7. My therapist knows about my blog. I’ve told her she can look at it whenever she wants, I really don’t care. Sometimes I’ll specifically share a few with her during a session. It’s always easier to share something I’ve written than to actually talk.

  8. I would since I’ve learned to be ok with living in my skin. I don’t sugar coat anything and I am fully transparent but I feel like they would probably understand me more if the read my blog since I’m not much for opening up during my appointments I’m not sure why. I’ll open up on my platforms before I do with a care provider. I feel like my platforms actually get me and allow me to be me without trying to change me. Then again I barely get comments so this may help my decision as well. But always be comfortable in your skin for there is only one you. It would have been nice if they would have told you they had looked up your blog at least so you could discuss it without it bothering you.

  9. I already shared the link with my therapists and I try to stay open with everybody. I’ve noticed the need for selfcensorship since than too. For me is that because I like my former shrink a bit too much and I wanted to keep some sort of ‘perfect’ picture on.

    Thanks for bringing this topic up, I believe it’s important for doctors/therapists to have as much insights into us as possible. Which can make us more vulnerable to potential misunderstandings, but also for more understanding from their perspective. So from my point of view is a double edged source, even though I regained much of my once lost trust in therapists.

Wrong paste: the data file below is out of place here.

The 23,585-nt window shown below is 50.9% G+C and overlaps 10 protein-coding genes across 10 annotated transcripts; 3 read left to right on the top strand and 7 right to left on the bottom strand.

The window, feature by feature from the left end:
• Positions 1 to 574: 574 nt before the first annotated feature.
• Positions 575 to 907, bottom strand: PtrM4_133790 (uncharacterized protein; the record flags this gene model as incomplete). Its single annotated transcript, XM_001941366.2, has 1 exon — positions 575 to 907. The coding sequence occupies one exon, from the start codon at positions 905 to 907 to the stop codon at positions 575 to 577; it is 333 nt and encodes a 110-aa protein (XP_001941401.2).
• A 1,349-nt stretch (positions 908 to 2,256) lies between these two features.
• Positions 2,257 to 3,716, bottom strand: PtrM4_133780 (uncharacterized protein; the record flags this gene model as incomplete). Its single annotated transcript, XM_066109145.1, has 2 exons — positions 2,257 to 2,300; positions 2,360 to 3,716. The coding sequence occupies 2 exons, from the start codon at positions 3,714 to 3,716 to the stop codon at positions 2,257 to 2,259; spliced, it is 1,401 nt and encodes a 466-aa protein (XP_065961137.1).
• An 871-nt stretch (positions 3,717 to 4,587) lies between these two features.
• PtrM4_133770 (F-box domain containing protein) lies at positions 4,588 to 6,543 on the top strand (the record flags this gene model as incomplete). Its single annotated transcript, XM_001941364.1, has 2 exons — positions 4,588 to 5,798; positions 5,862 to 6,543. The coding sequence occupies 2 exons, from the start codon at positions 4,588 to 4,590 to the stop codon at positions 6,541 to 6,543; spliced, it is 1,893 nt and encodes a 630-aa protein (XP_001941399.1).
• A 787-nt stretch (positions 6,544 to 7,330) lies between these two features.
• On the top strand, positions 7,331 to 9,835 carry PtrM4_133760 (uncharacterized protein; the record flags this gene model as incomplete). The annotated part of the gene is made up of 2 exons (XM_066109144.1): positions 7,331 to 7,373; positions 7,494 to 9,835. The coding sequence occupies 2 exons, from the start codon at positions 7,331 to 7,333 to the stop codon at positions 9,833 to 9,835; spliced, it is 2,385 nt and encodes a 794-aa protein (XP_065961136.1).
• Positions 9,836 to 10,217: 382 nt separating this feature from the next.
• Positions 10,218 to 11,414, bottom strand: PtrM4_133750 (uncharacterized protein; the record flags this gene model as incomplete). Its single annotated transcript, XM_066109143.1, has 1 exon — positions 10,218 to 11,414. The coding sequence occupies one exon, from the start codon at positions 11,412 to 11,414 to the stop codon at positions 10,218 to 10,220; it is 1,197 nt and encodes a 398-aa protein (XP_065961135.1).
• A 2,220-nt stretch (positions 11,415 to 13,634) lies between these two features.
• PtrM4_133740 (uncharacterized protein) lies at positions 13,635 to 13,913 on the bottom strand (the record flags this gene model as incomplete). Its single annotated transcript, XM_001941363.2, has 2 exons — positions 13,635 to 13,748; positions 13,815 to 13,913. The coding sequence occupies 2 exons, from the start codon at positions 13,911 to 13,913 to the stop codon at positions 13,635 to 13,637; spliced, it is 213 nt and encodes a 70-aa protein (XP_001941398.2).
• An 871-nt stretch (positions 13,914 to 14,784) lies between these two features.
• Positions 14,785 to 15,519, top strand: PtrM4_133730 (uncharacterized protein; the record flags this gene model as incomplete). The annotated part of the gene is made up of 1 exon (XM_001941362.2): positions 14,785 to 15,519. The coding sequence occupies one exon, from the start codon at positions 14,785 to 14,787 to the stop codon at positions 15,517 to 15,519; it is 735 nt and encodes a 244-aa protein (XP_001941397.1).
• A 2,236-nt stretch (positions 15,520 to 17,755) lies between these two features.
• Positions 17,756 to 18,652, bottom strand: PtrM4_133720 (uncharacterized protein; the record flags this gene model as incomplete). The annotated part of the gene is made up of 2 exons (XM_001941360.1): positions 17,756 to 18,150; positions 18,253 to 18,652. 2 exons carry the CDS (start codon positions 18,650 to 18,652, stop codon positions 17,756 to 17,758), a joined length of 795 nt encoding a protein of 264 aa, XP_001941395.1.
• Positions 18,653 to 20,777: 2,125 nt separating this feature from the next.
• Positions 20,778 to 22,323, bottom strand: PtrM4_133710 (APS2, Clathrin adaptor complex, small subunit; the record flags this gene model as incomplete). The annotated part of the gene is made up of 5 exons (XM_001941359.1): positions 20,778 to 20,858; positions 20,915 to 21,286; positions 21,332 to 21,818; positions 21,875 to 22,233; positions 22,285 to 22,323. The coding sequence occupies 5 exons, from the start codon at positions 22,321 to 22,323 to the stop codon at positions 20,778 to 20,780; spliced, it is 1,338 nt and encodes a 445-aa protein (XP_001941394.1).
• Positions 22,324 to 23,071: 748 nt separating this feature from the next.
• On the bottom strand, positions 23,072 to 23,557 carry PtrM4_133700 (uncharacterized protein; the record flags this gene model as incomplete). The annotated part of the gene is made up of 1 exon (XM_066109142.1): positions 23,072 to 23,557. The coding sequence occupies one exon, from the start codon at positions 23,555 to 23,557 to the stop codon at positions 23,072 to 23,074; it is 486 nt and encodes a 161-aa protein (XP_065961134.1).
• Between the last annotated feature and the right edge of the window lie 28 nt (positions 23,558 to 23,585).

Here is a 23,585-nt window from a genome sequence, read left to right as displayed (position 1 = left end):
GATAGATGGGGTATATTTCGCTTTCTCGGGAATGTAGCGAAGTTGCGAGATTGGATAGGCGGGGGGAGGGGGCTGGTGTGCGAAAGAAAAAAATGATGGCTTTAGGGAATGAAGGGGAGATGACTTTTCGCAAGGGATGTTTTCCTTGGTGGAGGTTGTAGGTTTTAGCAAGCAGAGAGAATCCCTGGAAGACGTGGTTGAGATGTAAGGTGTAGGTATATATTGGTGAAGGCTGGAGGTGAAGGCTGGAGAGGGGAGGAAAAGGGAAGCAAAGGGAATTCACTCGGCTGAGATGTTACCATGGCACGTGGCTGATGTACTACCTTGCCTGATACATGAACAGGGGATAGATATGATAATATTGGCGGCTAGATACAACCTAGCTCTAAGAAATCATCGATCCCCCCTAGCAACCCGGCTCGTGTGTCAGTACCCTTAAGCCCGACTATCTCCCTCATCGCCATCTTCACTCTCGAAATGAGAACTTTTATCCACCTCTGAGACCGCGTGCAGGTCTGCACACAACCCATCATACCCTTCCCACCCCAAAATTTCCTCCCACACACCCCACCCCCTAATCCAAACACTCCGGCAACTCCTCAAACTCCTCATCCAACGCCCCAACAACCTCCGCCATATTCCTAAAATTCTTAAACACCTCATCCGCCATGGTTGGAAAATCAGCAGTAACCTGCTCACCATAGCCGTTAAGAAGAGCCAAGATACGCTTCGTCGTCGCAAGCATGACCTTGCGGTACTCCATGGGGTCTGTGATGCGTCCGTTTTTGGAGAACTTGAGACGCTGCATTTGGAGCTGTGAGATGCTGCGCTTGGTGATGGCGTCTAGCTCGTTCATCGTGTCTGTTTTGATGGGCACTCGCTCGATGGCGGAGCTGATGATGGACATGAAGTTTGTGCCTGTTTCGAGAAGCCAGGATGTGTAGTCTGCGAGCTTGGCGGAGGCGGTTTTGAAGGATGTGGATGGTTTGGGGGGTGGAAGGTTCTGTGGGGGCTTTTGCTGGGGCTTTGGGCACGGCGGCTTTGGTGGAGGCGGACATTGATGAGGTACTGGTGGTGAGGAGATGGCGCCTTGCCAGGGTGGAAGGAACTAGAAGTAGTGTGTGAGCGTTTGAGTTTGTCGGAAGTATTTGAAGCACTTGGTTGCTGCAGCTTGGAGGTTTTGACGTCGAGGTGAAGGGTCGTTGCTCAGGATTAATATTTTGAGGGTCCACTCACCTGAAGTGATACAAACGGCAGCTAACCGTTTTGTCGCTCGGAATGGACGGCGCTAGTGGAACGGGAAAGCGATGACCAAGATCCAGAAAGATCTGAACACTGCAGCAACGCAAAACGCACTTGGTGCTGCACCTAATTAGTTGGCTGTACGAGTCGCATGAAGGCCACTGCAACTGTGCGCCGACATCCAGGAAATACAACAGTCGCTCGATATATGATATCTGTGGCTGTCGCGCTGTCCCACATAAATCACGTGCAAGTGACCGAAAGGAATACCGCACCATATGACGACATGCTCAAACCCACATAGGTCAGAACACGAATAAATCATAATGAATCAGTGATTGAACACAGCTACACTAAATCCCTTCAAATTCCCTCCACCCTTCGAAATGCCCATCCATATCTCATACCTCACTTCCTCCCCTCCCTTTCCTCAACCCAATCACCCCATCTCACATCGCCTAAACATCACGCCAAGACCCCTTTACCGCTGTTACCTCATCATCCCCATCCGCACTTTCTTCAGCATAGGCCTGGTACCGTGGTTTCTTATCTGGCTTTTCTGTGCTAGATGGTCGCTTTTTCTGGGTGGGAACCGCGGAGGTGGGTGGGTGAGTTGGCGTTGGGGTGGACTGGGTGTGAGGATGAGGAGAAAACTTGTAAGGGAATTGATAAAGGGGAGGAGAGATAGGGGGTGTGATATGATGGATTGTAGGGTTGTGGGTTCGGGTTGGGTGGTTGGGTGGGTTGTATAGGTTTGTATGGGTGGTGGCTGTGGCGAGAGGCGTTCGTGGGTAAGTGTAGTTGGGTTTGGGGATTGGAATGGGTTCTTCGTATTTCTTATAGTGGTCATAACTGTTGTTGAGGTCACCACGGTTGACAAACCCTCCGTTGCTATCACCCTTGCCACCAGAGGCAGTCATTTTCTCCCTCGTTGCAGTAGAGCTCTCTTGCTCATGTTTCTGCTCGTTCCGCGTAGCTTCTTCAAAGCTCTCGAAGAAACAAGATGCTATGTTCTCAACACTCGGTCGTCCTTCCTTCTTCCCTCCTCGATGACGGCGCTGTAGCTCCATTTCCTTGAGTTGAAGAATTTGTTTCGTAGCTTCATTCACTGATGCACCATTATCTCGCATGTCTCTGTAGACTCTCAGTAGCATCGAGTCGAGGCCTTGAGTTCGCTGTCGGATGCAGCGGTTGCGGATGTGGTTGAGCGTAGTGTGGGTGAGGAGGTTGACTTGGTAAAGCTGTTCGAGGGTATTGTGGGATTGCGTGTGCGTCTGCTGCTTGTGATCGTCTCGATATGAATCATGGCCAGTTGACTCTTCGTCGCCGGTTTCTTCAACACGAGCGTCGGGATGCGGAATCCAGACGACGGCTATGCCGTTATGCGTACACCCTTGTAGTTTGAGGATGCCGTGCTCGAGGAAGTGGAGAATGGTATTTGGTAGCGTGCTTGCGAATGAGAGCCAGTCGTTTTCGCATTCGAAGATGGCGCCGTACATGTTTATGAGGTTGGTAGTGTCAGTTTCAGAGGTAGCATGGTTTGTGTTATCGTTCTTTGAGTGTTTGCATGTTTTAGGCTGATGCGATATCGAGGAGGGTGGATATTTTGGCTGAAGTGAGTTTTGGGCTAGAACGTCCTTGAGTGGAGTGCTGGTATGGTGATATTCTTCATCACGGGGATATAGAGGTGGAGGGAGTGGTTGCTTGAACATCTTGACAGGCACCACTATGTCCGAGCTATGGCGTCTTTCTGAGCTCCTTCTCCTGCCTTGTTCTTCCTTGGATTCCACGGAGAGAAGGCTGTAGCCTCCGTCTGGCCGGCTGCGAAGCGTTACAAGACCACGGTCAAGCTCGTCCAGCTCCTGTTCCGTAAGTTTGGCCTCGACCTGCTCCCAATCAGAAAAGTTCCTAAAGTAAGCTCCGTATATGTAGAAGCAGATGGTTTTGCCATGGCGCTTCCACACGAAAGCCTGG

10. I’ve mentioned several times to my current long term therapist that I blog. I’ve also shared with her openly about the support I get from WP and Instagram friends, particularly as I’ve been extremely lonely for decades.

    Sometimes I quote an excerpt from WP bloggers (after seeking their consent) to share with my therapist, as I struggle a lot with understanding my feelings, wishes etc, and find “borrowing” words very helpful.

    I trust she won’t go snooping for my blog even if it was a public blog, so that gives me more freedom to share IF I want to.

  11. That’s a great question. If an outpatient therapist counts as ‘service provider,’ (which I’m pretty sure it does), I have already shared my blog with my new therapist whom I have seen as of five visits. On the first day, I sent her two articles I’ve written about PTSD and Homelessness, one of which was a blog post. I think I did so because I often feel misunderstood and this seemed an easy way to get her to maybe understand me better.